The Dissertation Supervisor is the Committee Member with primary responsibility for providing substantive guidance and input on the dissertation form, content and methodology. In most cases the Dissertation Supervisor and the Dissertation Chair are the same person, though this is not required. In cases when the two roles are split (e.g., if the faculty member most appropriate for the role of Dissertation Supervisor is not a member of the ASC standing faculty), the Supervisor can be thought of as the substantive expert whereas the Chair would serve a purely administrative role.

Dissertation Committee Member
A dissertation committee member helps the chair/supervisor with research oversight of the dissertation and provides feedback to the student on the work. All ASC dissertation committees must consist of a minimum of three members of the ASC Standing Faculty.

Dissertation Proposal and Oral defense
Before becoming eligible for a dissertation research fellowship and beginning work on the dissertation, the student must submit and defend a proposal for dissertation research to the Dissertation Committee. The proposal is a full statement of the research problem, including its theoretical rationale and methodology. The student will defend the proposal at an oral exam with the Dissertation Committee. The student should talk with his/her advisor about how to prepare for the oral defense. After passing the exam, the student must submit Form #14 (Proposal Examination) to the Assistant Dean for Graduate Studies.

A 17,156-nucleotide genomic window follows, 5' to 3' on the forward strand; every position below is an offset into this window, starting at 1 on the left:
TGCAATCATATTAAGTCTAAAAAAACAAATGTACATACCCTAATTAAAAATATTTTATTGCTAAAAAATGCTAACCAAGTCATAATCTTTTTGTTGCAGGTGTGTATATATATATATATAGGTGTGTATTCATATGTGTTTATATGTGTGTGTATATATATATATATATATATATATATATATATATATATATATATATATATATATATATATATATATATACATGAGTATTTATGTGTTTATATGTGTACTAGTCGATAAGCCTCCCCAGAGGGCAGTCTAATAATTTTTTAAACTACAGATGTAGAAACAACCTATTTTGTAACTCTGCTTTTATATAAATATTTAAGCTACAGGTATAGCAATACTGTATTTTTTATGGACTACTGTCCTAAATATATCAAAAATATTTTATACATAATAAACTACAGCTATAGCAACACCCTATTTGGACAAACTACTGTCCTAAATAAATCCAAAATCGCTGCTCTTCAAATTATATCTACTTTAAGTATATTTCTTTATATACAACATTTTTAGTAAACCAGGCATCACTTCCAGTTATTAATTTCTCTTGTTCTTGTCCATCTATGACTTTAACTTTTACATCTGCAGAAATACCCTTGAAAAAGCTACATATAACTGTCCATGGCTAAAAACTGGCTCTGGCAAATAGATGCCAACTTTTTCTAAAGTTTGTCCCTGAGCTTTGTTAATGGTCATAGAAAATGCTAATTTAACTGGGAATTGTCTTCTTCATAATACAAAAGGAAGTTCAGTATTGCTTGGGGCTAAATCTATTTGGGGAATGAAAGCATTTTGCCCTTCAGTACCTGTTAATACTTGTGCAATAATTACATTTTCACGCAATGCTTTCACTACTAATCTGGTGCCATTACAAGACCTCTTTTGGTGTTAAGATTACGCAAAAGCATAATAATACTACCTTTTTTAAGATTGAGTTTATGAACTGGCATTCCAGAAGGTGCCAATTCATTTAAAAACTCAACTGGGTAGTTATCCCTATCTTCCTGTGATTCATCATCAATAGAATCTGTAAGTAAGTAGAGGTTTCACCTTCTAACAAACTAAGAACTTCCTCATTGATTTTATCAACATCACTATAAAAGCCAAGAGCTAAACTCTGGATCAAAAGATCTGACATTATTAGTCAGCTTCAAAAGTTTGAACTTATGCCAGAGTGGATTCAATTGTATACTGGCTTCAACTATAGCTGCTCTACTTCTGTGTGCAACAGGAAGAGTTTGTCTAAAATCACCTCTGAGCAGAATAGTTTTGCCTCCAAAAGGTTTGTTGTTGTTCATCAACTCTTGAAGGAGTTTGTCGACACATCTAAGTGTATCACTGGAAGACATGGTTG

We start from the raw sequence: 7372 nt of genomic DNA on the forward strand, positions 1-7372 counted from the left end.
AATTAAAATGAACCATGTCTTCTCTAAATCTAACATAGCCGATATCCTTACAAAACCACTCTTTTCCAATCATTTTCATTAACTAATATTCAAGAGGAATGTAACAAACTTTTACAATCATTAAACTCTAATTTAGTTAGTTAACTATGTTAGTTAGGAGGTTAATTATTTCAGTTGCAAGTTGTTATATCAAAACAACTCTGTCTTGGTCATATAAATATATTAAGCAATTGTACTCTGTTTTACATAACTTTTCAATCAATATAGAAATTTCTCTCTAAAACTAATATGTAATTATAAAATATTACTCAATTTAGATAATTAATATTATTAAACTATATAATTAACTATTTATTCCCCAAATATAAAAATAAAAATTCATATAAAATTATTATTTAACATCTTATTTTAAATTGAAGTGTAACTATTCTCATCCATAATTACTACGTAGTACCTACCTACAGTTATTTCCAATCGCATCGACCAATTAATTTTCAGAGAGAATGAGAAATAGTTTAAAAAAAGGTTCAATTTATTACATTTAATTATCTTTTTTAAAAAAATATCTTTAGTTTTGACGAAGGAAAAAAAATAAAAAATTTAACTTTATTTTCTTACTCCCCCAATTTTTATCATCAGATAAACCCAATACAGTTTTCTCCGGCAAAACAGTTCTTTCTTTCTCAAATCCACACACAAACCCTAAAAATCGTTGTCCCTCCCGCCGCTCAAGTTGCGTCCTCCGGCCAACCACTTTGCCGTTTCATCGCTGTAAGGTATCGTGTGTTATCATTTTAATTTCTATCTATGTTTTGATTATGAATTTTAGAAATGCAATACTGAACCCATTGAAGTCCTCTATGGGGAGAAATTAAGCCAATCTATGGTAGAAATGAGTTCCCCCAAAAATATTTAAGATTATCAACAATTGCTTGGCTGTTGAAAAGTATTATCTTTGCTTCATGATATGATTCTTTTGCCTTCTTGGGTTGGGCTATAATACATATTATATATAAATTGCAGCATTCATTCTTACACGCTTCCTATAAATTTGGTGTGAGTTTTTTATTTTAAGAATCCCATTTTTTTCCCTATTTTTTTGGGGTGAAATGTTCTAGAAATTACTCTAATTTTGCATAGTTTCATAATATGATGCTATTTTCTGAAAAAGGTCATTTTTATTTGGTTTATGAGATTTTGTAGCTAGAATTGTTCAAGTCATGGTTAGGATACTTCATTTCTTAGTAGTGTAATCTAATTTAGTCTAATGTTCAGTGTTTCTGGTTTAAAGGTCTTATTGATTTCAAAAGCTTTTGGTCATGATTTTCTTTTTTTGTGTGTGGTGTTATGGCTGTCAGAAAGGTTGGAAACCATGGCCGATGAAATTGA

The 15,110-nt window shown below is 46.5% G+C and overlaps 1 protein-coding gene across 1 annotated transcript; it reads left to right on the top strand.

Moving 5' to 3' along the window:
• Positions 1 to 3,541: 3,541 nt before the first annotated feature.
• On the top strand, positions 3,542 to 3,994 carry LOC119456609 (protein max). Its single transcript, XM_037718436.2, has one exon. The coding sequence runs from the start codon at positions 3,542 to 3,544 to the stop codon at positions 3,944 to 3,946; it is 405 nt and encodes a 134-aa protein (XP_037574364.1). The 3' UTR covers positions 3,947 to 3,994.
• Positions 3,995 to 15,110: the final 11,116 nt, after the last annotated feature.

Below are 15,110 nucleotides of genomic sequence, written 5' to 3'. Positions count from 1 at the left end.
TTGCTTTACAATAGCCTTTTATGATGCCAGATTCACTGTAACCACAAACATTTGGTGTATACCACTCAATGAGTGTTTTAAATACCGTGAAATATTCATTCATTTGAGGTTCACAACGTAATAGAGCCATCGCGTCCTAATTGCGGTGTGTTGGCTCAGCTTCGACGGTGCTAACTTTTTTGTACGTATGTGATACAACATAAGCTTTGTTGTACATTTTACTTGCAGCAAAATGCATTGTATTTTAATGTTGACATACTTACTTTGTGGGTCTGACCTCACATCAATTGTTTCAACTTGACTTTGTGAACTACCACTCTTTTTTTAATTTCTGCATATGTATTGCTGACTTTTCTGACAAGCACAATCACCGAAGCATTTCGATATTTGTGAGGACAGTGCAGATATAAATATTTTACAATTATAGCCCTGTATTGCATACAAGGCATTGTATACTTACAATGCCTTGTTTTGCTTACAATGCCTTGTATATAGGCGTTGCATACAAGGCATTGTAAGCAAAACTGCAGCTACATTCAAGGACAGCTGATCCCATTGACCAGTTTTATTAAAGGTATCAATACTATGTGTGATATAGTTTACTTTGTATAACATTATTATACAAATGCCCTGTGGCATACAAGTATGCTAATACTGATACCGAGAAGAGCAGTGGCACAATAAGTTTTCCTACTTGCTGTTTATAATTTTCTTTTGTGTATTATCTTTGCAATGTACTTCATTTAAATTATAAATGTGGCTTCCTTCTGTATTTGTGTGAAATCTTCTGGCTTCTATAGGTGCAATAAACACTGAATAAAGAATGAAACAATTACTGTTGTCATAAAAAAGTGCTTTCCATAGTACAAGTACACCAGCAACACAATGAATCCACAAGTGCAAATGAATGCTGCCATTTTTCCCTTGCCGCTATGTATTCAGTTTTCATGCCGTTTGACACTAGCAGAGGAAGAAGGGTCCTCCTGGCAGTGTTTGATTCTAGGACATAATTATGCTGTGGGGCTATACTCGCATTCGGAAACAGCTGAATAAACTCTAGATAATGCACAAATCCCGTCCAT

Defense and a Public Presentation of the Dissertation 
After completing the dissertation, the student submits a draft copy to each member of the committee. The committee will then assemble to conduct the final examination. On the appointed day, the student will give a public talk (20-30 minutes) on the dissertation topic to all Annenberg faculty and students who wish to attend. At the end of the presentation, the audience will leave and the student will orally defend the dissertation in front of the dissertation committee. The committee will ask appropriate questions of the candidate and then decide to accept or reject the dissertation. 

Depositing Procedures for submission of final draft for degree conferral 
Final approval of the dissertation completes the program requirements for the Ph.D. degree. Results of the final examination are reported to the Assistant Dean for Graduate Studies by the committee chair on Form #152 (Dissertation Completion form) and Form 18 Report on Oral Defense of Dissertation. Please note that the student may NOT handle these forms; the committee chair will submit it.

The candidate must submit the following items to the Office of the Graduate Division of Arts and Sciences:

  • Original dissertation (formatted according to the Doctoral Dissertation Manual, available at the Office of Graduate Division of Arts and Sciences
  • One exact electronic copy of the dissertation
  • One original, signed cover page
  • Form #153 (Dissertation Certification), signed by the Dean and the Associate Dean for Graduate Studies
  • Form #152 (Acceptance of Dissertation), signed by the dissertation supervisor, readers and the Associate Dean for Graduate Studies

Graduation and Conferral of Ph.D. Degrees
Degrees are conferred in May, August, and December of each year. Formal commencement ceremonies are held in May. Ph.D. candidates file for their degree through the Office of the Graduate Division of Arts and Sciences. The academic calendar published each July lists the current deadlines for Ph.D. applications.

Time Limit for Completion of Proposal and the Dissertation 
Beginning in academic year 2013, the University’s maximum time limit for completion is ten years after matriculation.